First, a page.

DIFFERENT INCOME-DRIVEN REPAYMENT PLANS AND WHY YOU SHOULD SIGN UP
If you have heard talk about income-driven repayment plans, you may be wondering what all of the hype is about and whether or not it is a good idea to sign up for one. Income-driven repayment plans have been extremely successful in helping students better afford their student loan payments. The best part about income-driven repayment plans is that they only take a portion of your discretionary income and from that amount, you pay a percentage. Many students receive low monthly payments that are much more affordable than what they were previously paying. Some students will even have their monthly payment set at $0.
Below, we will dig deeper into the different income-driven repayment plans and how each one can benefit you. If you would like to participate in any of the programs below, it is important that you contact your student loan lender and speak to them about applying.
What Is an Income-Driven Repayment Plan?
An income-driven repayment plan is a plan that is used to set your monthly student loan repayment at an amount that is affordable to you based on your family size and the amount of income you bring in per month. There are four main types of income-driven repayment plans, which include:
The REPAYE or Revised Pay As You Earn Repayment plan takes a total of 10 percent of your discretionary income and then generates your monthly payment.
Under this plan, your repayment period is approximately 20 years if you are repaying loans that were all received during your undergraduate period. If the loans were received during your graduate or professional study, the loan term is 25 years.
The PAYE or Pay As You Earn plan often takes 10 percent of your discretionary income and comes up with your monthly payment.
Under this plan, your repayment period is approximately 20 years.
The IBR or Income-Based Repayment plan uses 10 percent of your discretionary income if you borrowed your student loans on or after July 1, 2014 and you were a new borrower.
If you took out your student loans on or after July 1, 2014 and are not a new borrower, your monthly payments will be determined based on 15 percent of your discretionary income.
Under the IBR plan, if you are a new borrower on or after July 1, 2014, you will have 20 years to repay your student loans. If you are not a new borrower and took out a student loan on or after July 1, 2014, you will have 25 years to repay the loan.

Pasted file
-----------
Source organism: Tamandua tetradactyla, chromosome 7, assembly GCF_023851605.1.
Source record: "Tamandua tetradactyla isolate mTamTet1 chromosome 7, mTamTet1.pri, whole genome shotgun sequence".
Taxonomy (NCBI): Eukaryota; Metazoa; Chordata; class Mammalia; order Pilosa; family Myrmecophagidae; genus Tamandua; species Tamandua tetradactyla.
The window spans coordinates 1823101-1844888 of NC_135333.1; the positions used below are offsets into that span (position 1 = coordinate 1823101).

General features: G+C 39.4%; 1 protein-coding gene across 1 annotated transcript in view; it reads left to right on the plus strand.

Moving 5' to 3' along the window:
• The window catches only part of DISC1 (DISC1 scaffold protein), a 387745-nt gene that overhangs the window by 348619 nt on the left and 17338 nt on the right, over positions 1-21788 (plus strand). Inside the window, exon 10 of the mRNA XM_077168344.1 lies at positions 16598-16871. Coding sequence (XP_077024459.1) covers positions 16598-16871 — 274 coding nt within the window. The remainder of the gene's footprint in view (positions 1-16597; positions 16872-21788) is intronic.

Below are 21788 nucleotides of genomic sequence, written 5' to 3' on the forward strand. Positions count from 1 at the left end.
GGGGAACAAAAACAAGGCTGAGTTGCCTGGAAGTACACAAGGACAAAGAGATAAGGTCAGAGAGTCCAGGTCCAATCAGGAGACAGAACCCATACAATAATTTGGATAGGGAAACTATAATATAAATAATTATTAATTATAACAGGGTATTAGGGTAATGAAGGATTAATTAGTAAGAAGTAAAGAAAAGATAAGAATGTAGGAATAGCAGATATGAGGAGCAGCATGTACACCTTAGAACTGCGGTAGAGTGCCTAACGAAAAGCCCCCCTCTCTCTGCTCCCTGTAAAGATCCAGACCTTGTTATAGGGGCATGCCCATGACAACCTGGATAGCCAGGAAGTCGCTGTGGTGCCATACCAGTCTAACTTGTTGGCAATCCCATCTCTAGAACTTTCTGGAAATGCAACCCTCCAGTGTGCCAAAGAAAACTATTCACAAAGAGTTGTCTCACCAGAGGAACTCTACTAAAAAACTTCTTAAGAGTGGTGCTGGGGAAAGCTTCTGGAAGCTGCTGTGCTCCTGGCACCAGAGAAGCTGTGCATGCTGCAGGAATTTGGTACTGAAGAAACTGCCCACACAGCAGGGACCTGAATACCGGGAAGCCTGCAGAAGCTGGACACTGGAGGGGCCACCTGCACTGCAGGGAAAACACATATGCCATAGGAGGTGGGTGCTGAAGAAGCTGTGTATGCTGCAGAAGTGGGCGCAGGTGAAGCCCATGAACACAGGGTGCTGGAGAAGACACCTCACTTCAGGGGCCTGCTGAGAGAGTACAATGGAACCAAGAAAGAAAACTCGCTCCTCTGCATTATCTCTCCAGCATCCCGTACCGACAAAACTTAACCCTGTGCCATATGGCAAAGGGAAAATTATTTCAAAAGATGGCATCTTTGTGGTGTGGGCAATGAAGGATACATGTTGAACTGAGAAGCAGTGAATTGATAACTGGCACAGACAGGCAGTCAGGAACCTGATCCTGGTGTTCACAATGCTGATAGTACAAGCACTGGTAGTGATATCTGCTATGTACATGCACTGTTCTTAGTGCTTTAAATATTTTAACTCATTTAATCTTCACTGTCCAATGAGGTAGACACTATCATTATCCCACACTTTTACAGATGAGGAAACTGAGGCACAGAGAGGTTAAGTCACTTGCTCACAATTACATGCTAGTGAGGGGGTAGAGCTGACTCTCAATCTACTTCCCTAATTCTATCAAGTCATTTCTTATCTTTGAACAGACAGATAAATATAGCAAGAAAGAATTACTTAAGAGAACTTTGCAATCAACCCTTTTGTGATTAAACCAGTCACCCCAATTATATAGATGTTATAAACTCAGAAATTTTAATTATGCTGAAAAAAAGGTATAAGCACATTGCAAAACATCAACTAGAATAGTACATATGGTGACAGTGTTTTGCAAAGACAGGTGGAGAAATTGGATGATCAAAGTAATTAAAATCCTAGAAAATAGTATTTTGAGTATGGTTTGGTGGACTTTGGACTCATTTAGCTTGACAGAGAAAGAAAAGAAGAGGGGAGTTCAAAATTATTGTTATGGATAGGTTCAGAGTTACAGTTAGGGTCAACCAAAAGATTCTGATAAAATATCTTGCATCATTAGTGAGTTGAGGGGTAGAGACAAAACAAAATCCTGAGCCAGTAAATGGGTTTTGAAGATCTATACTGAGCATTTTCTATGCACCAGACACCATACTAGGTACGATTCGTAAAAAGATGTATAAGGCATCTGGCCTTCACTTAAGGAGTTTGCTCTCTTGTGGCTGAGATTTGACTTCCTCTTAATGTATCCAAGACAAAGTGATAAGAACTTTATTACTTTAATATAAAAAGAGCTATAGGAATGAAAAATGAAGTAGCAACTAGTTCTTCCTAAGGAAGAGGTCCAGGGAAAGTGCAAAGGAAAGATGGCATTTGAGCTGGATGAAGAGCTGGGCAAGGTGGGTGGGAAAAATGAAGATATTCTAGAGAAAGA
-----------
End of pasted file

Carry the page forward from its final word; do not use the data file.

The ICR or Income-Contingent Repayment plan is a bit different than the other three options and it has two options within it. Under this option, either 20 percent of your discretionary income will be considered OR your payments will be equal to what you would have paid over the course of a 12-year repayment plan that is adjusted to meet your income.
Typically, the ICR plan allows you to repay the loan over 25 years.
Payment Estimates for Income-Driven Repayment Plans
If you are wondering just what you might pay if you are on an income-driven repayment plan, we will provide you with some figures below.
In this scenario, we will assume that you have student loan debt that total $30,000 and your income is $25,000 per year. Under the standard repayment plan, your monthly payment would be $333. Under the REPAYE plan, your initial monthly payments would be $60 and then gradually move up as your income moves up to reach $296. Both the PAYE and IBR for new borrowers would also have an initial monthly payment of $60 and a final monthly payment of $296. The IBR plan for existing borrowers would be an initial monthly payment of $90 and gradually move up to a final monthly payment of $333. The ICR plan will start with a monthly payment of $195 and gradually move up to a final monthly payment of $253.
You Can Receive Loan Forgiveness Under All of These Plans
Depending on your situation, you may be able to receive student loan forgiveness under these income-driven repayment plans. In fact, if you make on-time, qualifying payments for the length of the loan term, your remaining balance will then be forgiven.
Students will enjoy the benefits that these income-driven repayment plans offer. For instance, if you experience any type of economic hardship, deferment, or forbearance, these payments still count towards your total repayment period.
Students may or may not have a balance left over when they reach the time for forgiveness. Whether or not you have a balance will depend on several different factors. For example, if you are on an income-based repayment plan and your income increases, then your monthly payment will increase, which could result in you paying down your debt quicker than you would have if your monthly payment was set at $0.
Final Thoughts on Income-Driven Repayment Plans
It is important to understand what income-driven repayment plans are and how they will affect you. These plans do have a lot of success and they can help you better afford your student loan payments. Students who do struggle to make their payments may want to consider these programs as they look at your income and family size.
Under these income-driven repayment plans, you still keep all of the benefits you received under your federal student loans, which makes these plans lucrative and extremely helpful to many students.
One thing to keep in mind is that you do have to reapply for this plan on a yearly basis, which means you do have to turn in your tax return for review. You may notice that your monthly payment amount fluctuates based on the amount of money you make each year.
If you are considering an income-driven repayment plan, now is the time to talk to your student loan lender and apply for the appropriate plan that meets your needs.